But as well as being an escape from the world, a garden also connects you to the world. A different world or course. Not the one that has to do with dentists' appointments and the possible arrival of trains, but a far more important world that moves to its own inexorable timetable. The moon swells and fills the night garden with ethereal shadows. The early summer green of the trees dulls as the leaves prepare to drift away to feed the foliage of the following spring. Bats, moles, grass snakes, dormice, ravens, buzzards, all go about their business. Hanging out of the bedroom window at half past four in the morning, I regularly count in more than 60 bats who whizz past my nose to return to a scarcely perceptible crack between the wall and the roof of the house.

Yes, we've gardened here. And loved doing it. We've made paths and terraces, put in steps, carted pots about. We've built a greenhouse, made a veg patch, and planted an orchard. We've put in a great number of hollies and oaks. Since we came, I've been consumed by two new passions, magnolias and arisaemas, as we now have the kind of ground that pleases them. Every day, I weed and cart water about, cut back stuff, urge on stuff. But the garden has its own ideas of where it wants to go and, at last, I've learned to take note.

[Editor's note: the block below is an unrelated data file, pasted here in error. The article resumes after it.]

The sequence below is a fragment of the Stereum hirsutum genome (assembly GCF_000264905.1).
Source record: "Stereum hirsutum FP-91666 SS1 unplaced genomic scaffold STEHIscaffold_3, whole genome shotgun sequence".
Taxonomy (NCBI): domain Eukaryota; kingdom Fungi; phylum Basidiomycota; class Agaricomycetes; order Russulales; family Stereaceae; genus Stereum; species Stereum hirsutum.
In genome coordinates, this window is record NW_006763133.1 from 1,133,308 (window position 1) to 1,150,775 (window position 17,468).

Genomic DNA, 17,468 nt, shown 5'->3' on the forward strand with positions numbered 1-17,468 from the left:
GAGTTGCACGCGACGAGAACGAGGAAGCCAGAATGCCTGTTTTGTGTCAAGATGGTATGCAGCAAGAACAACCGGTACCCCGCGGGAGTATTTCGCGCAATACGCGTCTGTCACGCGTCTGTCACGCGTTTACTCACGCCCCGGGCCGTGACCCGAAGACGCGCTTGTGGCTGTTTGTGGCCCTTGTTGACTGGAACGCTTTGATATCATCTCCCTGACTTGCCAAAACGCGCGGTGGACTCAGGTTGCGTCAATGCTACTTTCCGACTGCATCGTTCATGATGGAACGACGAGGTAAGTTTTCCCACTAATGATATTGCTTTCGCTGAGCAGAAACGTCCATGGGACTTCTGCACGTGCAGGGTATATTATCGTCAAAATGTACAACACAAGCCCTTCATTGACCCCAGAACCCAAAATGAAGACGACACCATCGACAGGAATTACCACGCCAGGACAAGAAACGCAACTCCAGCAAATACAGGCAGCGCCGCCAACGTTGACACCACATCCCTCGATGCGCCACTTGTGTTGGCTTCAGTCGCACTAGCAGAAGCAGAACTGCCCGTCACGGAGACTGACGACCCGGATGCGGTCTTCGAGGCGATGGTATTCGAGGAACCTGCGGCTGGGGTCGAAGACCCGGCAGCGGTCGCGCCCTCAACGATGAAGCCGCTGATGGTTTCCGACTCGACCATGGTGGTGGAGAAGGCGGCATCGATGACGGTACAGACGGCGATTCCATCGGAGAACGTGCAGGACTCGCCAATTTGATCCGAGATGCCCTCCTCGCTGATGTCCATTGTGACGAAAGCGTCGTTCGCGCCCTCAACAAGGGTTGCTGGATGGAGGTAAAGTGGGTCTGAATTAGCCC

This is my last column in my guise as gardening correspondent of The Independent, a role I've had since the paper began in 1986. My editor intends to reinvent me, and I'll be writing not just about gardening but more widely about nature and landscapes. I'll be back, as from next week. But thank you for listening.